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Cancers 2017, 9(7), 89; doi:10.3390/cancers9070089

The Role of Radiation Induced Injury on Lung Cancer

1
Department of Biology, Laurentian University 935 Ramsey Lake Road, Sudbury, ON P3E 2C6, Canada
2
Department of Medical Sciences, Northern Ontario School of Medicine, 935 Ramsey Lake Road, Sudbury, ON P3E 2C6, Canada
3
Department of Environmental Science, Washington State University, 2710 Crimson Way, Richland, WA 99354, USA
4
Department of Radiology, Northwestern University, 300 E. Superior Street, Chicago, IL 60611, USA
5
Bruce Power, 177 Tie Road, Tiverton, ON N0G 2T0, Canada
*
Author to whom correspondence should be addressed.
Academic Editors: Alexandros G. Georgakilas and Lembit Shiver
Received: 1 June 2017 / Revised: 7 July 2017 / Accepted: 8 July 2017 / Published: 12 July 2017
(This article belongs to the Special Issue Radiation-Induced Carcinogenesis)
View Full-Text   |   Download PDF [908 KB, uploaded 12 July 2017]   |  

Abstract

This manuscript evaluates the role of cell killing, tissue disorganization, and tissue damage on the induction of lung cancer following low dose rate radiation exposures from internally deposited radioactive materials. Beagle dogs were exposed by inhalation to 90Y, 91Y, 144Ce, or 90Sr in fused clay particles. Dogs lived out their life span with complete pathology conducted at the time of death. The radiation dose per cell turnover was characterized and related to the cause of death for each animal. Large doses per cell turnover resulted in acute death from lung damage with extensive cell killing, tissue disorganization, chronic inflammatory disease, fibrosis, and pneumonitis. Dogs with lower doses per cell turnover developed a very high frequency of lung cancer. As the dose per cell turnover was further decreased, no marked tissue damage and no significant change in either life span or lung cancer frequency was observed. Radiation induced tissue damage and chronic inflammatory disease results in high cancer frequencies in the lung. At doses where a high frequency of chromosome damage and mutations would be predicted to occur there was no decrease in life span or increase in lung cancer. Such research suggests that cell killing and tissue damage and the physiological responses to that damage are important mechanisms in radiation induced lung cancer. View Full-Text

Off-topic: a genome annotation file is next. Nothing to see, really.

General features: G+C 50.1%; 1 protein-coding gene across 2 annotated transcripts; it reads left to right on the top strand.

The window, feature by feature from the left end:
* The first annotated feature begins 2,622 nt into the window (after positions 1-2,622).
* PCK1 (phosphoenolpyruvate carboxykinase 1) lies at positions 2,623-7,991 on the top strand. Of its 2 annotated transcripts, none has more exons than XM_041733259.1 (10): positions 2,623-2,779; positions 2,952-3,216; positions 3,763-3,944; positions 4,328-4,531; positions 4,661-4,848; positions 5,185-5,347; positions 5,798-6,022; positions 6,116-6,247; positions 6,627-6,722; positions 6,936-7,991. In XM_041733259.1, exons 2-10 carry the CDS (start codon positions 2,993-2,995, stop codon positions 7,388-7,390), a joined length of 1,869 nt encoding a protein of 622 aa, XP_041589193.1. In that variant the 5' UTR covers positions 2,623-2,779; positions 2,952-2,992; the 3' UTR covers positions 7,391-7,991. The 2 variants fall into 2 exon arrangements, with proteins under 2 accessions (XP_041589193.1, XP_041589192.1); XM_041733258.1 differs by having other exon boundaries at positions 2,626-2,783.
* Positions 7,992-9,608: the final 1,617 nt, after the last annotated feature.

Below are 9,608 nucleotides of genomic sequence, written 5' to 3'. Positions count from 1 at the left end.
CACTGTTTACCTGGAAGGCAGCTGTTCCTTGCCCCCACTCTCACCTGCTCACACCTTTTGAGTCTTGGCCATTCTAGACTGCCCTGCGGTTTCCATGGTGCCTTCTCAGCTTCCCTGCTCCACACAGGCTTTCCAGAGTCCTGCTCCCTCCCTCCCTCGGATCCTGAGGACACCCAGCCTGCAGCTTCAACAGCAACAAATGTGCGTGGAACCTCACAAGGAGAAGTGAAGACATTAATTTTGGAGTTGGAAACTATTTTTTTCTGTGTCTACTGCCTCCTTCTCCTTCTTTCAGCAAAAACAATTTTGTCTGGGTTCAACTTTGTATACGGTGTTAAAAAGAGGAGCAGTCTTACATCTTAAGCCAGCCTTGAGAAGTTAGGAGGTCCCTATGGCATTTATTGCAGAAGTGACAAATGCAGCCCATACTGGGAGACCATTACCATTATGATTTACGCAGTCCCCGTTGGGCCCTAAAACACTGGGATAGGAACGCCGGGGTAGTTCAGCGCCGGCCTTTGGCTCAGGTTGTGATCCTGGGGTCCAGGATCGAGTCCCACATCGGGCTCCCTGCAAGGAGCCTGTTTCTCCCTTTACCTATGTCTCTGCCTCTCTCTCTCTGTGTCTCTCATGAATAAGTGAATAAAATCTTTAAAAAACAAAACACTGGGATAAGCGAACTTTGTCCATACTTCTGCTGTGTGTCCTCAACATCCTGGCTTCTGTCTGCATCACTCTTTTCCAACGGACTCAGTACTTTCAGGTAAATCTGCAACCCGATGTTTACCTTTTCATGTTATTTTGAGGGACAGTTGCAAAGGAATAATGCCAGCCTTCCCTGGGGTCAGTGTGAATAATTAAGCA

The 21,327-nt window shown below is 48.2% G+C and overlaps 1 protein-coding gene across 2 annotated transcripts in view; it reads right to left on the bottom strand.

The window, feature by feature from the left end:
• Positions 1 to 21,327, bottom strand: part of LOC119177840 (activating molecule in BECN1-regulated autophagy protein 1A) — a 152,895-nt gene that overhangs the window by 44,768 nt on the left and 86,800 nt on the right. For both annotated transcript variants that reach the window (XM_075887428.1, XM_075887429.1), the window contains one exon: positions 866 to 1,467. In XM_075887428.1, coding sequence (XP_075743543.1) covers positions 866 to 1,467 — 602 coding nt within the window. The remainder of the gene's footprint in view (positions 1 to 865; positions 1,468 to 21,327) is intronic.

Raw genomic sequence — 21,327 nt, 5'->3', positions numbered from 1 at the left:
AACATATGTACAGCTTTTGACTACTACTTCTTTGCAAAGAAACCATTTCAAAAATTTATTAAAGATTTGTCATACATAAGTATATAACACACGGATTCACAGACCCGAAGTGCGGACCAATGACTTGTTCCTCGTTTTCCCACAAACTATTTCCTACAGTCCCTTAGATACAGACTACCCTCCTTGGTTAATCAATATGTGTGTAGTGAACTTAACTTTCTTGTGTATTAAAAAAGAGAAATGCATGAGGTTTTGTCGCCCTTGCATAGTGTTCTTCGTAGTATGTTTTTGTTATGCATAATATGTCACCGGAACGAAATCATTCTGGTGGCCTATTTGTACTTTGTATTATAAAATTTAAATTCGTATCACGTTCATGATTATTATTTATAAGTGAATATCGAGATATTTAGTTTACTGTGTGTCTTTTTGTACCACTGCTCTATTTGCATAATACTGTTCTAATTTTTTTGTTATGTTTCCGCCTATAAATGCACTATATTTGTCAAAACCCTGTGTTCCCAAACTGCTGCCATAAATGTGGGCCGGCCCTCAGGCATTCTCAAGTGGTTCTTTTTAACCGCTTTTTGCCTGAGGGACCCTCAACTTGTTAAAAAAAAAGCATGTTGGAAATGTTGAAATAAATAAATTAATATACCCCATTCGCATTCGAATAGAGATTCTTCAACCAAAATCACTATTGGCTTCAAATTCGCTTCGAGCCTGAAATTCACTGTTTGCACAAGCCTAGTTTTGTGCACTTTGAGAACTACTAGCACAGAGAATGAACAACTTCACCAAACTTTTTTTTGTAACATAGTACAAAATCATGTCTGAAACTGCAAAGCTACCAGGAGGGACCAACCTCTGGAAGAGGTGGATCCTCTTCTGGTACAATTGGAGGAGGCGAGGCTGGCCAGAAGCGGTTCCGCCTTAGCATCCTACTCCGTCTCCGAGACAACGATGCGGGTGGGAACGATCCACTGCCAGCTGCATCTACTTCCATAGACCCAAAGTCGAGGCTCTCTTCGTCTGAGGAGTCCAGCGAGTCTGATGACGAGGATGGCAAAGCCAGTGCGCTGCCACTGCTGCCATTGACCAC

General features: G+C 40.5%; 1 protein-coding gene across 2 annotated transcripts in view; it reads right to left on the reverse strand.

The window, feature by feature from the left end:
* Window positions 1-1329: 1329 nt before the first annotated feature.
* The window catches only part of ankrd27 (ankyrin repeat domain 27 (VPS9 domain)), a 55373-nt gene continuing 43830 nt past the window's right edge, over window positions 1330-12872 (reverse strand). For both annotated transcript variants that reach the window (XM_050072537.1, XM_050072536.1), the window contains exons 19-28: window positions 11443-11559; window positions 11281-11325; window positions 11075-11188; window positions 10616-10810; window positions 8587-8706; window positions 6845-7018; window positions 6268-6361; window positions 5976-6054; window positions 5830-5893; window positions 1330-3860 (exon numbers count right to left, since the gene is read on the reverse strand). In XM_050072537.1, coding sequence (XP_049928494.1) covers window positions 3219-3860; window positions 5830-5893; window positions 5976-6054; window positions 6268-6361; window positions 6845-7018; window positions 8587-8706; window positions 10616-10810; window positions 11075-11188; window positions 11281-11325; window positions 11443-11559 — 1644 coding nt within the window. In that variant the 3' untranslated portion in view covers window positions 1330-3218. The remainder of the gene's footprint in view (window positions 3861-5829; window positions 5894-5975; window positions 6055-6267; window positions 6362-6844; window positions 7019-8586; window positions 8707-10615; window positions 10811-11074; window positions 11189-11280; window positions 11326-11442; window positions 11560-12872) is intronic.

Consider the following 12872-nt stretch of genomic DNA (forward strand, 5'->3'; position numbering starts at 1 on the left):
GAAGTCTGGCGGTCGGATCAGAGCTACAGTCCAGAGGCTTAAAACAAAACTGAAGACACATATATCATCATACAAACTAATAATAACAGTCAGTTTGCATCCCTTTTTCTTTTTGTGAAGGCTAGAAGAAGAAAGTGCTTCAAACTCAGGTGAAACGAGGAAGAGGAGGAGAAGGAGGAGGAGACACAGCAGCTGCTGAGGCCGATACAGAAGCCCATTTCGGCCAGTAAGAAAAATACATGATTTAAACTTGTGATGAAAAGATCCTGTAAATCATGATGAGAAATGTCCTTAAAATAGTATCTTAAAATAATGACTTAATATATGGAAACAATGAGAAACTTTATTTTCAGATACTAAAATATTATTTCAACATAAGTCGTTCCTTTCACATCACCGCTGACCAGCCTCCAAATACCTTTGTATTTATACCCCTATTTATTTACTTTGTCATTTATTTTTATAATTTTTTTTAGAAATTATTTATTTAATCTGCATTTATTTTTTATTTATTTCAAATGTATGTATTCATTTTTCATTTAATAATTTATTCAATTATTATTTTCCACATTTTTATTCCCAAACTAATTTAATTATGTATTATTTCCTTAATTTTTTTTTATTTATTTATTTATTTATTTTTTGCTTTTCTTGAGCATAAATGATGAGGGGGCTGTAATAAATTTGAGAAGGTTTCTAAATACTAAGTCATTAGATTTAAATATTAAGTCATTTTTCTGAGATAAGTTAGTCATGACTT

Keywords: inhaled radionuclides; radiation-induced lung cancer; dose rate; cell killing inhaled radionuclides; radiation-induced lung cancer; dose rate; cell killing
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This is an open access article distributed under the Creative Commons Attribution License which permits unrestricted use, distribution, and reproduction in any medium, provided the original work is properly cited. (CC BY 4.0).

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MDPI and ACS Style

Puukila, S.; Thome, C.; Brooks, A.L.; Woloschak, G.; Boreham, D.R. The Role of Radiation Induced Injury on Lung Cancer. Cancers 2017, 9, 89.

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